Clean Coal Combustion: Burning Issues of Syngas Burning

Lead Research Organisation: University of Sheffield
Department Name: Mechanical Engineering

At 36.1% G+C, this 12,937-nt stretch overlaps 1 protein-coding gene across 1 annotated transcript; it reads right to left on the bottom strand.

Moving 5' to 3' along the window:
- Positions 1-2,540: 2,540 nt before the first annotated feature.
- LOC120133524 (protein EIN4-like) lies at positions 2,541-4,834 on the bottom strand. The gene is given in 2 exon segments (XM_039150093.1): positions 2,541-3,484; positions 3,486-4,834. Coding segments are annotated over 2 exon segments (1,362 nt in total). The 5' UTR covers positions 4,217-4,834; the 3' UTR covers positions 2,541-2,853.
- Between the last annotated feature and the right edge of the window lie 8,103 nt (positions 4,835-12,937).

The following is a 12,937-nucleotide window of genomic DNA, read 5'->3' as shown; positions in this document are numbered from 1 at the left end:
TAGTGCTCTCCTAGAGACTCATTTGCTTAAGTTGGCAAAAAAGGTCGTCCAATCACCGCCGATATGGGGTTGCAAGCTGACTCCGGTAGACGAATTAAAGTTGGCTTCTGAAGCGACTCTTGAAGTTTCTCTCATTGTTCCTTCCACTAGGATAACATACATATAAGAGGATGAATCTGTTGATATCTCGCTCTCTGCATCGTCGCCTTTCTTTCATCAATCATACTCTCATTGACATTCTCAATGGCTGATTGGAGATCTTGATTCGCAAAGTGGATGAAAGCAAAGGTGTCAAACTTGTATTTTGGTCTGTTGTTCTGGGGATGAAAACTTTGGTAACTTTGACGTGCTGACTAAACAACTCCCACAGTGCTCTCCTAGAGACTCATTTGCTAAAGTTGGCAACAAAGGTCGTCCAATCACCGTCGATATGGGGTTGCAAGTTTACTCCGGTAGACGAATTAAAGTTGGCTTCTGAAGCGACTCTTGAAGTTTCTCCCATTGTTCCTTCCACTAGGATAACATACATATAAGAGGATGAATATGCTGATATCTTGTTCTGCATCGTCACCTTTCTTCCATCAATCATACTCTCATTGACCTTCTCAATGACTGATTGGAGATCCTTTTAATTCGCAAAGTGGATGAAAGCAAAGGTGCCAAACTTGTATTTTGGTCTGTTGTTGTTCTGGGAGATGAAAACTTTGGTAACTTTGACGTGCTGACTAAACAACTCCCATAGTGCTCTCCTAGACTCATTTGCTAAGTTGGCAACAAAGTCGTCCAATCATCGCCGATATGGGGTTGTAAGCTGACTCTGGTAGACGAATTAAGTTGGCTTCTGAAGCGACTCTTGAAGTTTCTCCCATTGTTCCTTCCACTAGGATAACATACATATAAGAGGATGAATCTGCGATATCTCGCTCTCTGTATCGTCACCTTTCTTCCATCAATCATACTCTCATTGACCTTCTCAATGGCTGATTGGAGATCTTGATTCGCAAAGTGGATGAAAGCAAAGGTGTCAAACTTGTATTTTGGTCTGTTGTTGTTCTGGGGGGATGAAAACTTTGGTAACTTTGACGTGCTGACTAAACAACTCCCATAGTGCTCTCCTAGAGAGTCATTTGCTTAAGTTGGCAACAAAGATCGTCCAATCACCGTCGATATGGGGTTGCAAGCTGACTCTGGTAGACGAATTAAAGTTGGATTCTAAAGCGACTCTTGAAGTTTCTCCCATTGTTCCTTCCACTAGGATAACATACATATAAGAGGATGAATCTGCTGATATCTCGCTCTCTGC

Coal-fired generation accounts for 82% of China's total power supply. Even in the UK the coal-fired generation still accounts for 35% . Because of this, the efficient and clean burn of coal is of great importance to the energy sector. Coal gasification and the proper treatment of the generated syngas before the combustion can reduce emissions significantly through alternative power generation system such as Integrated Gasification Combined Cycle (IGCC). The syngas usually contains varying amounts of hydrogen. The existence of hydrogen in the syngas may cause undesirable flame flashback phenomenon, in which the flame propagates into the burner. The fast flame propagation speed of hydrogen can travel further upstream and even attached to the wall of the combustor. The strong heat transfer to the wall may damage the combustor components. The consequence can be very costly. Because of this, many existing combustors are not suitable for the burning of syngas. To overcome this bottle neck, in-depth knowledge of the flame dynamics of hydrogen enriched fuel is essential, which is still not available. There is also a need to study the flame-wall interactions, which are important to the life span of a combustor but have not been fully understood.In order to understand the complex combustion process of hydrogen enriched fuels, combined efforts from experimentation and numerical simulations are essential. This joint project will investigate the flame dynamics including the flame flashback phenomenon, combustion instability, and flame-wall interactions. The flame dynamics will be investigated for different types of burners with fuel variability. Due to the limitation of optical access, the flame measurements need to be complimented by high-fidelity numerical simulations. The dynamic behaviour of the flame will be experimentally captured by the innovative combustion diagnostic tools developed at Manchester. To complement the experimental work, advanced numerical simulations based on direct numerical simulation and large eddy simulation will be performed at Brunel. The proposed research activities are based on the existing tools developed by the investigators and preliminary studies that have already been carried out by the applicants. The project will further develop innovative combustion diagnostic and advanced numerical tools. The knowledge to be gained from the project research and the physical models to be developed including improved near-wall flow, heat transfer and combustion models can lead to better combustion control and combustor design. The joint project will enhance the understanding on combustion of hydrogen enriched fuels with scientific advancement in flame measurements and near-wall flow modelling. More importantly, it will enhance the development of technologies for clean combustion of hydrogen enriched fuels, leading to a clean coal industry.Collaboration This project has excellent synergy between the UK and Chinese partners. Both partners are linked to BP. The Manchester group is directly supported by BP AE to work on combustion instability. Tsinghua University is one of the few identified links of BP in China. The involvement of Siemens Industrial Turbomachinery Ltd will ensure the maximum input from a gas turbine manufacturer's point of view.Management Both partners have long term informal research connections and the well established communications will ensure the smoothing running of the project. The PIs are well experienced in working with large research consortia. Dr Zhang has close collaboration with the industrial partners.Novelty Valuable physical insight into the potentially damaging combustion phenomena of hydrogen enriched fuels such as syngas burning will be provided; Original combustion diagnostics will be developed; Advanced numerical simulations will be performed; Near-wall flow, heat transfer and combustion models for unsteady reacting flows will be developed.